Interview with Cathleen Davitt Bell

  Please welcome Cathleen Davitt Bell, author of Little Blog on the Prairie, to Damsels in Regress.  If you read through this interview and want to find out more, visit Cathleen’s own WordPress blog,  And be sure to come back Friday for a chance to win her book!  For now, enjoy hearing how she came to write her hilarious YA novel.

1.  How did you come up with this wonderful idea?  Is any of the story based on the experiences of you or someone you know?
I read Little House on the Prairie in October of third grade and from the second I’d closed the book I was hooked. I wanted to live on the frontier. I wanted to be Laura. I wanted to cook over a woodstove and churn butter. At some point, I noticed the papier machié in school tasted like bread when it dried––I started working on cooking my own “bread” by mixing flour and water in cereal bowls and sticking them in the oven. (My single mom was taking night classes…) By fourth grade, I’d been given a sewing machine, learned to make yeast bread, grown my hair down to my waist, and was ready for the total immersion that never came. In the midst of this frenzy, I came up with the idea of frontier camp in the back seat of my dad’s car on some extended road trip. I had it all sketched out––you would check in for two weeks and be assigned a life in a fully-functioning village. I remember explaining to my parents that you could be the blacksmith or the general store owner or whatever you wanted, just as long as you wore the clothes and ate the food.

The next time I thought about this vacation was when the PBS reality show Frontier House was aired. Boy, did I miss my calling as a reality show inventor. I was twenty years ahead of them, though I think my little world would have been a lot more “interesting…” Imagine the scene of a 21st century computer programmer or office manager trying to work in a blacksmith’s shop? Nothing like massive burns and a full blown fire to send the ratings through the roof, no?

The next time I remembered my vacation idea was in Brooklyn, where I live. I don’t know what brought it to mind, only I had this flash of the camp I’d designed, and then the idea of what a modern teen would make of it made me snort the cup of coffee I was drinking and turn heads.

I started writing the book that very day.

2.  What sort of historical research did you do for the book?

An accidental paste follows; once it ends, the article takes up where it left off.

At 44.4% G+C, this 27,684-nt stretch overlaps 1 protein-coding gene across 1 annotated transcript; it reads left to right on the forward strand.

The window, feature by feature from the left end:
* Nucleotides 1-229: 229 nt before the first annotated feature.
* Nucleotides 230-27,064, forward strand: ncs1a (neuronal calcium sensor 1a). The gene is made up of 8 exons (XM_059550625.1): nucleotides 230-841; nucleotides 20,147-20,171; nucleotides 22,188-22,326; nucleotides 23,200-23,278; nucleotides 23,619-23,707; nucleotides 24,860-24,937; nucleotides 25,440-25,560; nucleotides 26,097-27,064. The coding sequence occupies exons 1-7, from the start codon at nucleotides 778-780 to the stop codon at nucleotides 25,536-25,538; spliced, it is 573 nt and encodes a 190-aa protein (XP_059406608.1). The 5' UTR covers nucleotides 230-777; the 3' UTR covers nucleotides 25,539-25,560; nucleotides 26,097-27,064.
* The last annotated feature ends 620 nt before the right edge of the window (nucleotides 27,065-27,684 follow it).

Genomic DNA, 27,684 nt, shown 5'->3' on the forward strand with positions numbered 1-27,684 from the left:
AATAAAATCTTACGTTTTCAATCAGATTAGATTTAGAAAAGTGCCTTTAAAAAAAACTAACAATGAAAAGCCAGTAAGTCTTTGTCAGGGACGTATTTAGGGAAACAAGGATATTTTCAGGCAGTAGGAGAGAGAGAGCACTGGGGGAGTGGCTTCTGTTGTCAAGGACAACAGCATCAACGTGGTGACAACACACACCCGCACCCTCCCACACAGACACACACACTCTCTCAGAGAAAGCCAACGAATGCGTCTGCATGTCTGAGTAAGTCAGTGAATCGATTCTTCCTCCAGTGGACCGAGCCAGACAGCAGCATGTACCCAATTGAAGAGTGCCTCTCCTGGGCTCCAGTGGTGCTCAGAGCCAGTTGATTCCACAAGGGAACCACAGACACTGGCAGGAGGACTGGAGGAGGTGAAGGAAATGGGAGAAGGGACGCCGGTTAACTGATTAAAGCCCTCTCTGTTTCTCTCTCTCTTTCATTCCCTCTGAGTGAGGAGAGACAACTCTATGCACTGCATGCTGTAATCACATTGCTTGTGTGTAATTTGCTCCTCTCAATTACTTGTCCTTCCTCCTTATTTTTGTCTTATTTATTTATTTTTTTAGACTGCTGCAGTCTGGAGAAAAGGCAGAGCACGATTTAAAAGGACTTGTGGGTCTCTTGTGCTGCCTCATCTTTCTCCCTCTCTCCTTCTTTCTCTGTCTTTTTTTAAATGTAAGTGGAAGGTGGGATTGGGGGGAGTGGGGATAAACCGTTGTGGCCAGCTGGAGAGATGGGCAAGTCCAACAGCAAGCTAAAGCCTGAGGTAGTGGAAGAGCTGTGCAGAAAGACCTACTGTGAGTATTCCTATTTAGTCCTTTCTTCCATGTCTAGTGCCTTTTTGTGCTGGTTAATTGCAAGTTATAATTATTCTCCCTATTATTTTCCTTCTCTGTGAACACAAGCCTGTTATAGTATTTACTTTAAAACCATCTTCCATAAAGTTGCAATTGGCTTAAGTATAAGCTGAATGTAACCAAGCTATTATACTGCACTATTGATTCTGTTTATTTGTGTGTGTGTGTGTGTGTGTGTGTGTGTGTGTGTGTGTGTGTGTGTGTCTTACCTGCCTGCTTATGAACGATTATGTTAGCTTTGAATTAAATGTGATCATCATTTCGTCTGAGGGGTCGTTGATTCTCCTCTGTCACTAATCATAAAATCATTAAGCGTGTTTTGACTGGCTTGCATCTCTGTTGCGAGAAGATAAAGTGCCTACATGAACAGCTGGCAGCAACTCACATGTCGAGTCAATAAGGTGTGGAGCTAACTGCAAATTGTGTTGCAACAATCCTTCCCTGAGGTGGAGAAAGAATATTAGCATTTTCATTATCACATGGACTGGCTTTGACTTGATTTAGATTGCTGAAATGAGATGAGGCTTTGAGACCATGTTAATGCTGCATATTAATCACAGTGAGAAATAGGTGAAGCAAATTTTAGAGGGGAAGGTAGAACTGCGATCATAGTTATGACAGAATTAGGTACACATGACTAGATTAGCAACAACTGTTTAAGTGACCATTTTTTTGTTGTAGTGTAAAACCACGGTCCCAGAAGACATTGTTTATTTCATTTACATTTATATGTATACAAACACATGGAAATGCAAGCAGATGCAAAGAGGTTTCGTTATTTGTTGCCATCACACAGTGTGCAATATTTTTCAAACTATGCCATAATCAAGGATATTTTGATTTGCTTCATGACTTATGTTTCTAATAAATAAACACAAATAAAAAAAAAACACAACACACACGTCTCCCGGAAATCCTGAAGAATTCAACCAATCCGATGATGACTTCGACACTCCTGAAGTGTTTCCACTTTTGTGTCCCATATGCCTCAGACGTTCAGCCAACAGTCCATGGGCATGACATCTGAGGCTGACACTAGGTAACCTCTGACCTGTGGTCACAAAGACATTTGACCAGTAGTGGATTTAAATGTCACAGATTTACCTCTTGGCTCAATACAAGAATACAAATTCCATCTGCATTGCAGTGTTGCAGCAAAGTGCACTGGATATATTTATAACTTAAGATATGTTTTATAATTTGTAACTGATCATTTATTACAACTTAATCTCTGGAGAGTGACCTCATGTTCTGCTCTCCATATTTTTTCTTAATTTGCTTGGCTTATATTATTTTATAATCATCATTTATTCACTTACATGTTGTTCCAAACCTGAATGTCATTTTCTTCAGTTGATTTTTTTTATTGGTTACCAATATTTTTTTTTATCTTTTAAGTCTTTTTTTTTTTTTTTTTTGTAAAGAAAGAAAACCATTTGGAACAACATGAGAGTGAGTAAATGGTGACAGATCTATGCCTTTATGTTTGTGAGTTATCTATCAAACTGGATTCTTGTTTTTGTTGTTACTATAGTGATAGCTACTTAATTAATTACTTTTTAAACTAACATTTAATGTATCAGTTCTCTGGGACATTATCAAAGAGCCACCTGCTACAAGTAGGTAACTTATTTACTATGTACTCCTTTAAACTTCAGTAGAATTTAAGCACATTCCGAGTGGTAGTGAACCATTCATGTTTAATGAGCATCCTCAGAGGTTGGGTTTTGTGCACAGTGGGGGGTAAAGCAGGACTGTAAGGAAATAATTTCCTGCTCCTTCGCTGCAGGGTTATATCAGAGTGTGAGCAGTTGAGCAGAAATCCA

There were three kinds of research that informed the writing of Little Blog.

First was a lifetime’s interest in the subject. I read a ton of books set in the “olden times.” I went on a lot of historical house tours. History was always my favorite subject. As an American Studies major in college, I took a course on the West, and read a book about frontier families called Traveling Home, which followed the lives of women through the letters and journals they kept while traveling, the first indication of how unromantic and riddled with failure frontier life could be.

When I came up with the concept for this book, I knew I had to do some reading. I started at the website for the PBS reality show Frontier House, which led me to a bibliography which led me to the fabulous Pioneer Women: The Lives of Women on the Frontier by Linda S. Peavy and Ursula Smith. This book came out of a movement in the post 1968 world, where women historians began to write women’s history—a history of housework and child raising and daily life experiences for women who seem to be invisible in the great white men and war version of history that had been so popular up until then. If I were an historian, this would be the kind of history I would want to know about. I’m always interested in questions like, What did people eat in 1833? I was fascinated once to learn through a family memoir that my great-great-uncle would eat an entire pie for breakfast. Or that graham crackers are the descendents of a flat bread designed by a mid-nineteenth century food reformer by the name of Graham––who recommended raw nuts and no meat. Lots of the details that made it into this book came out of the reading I did.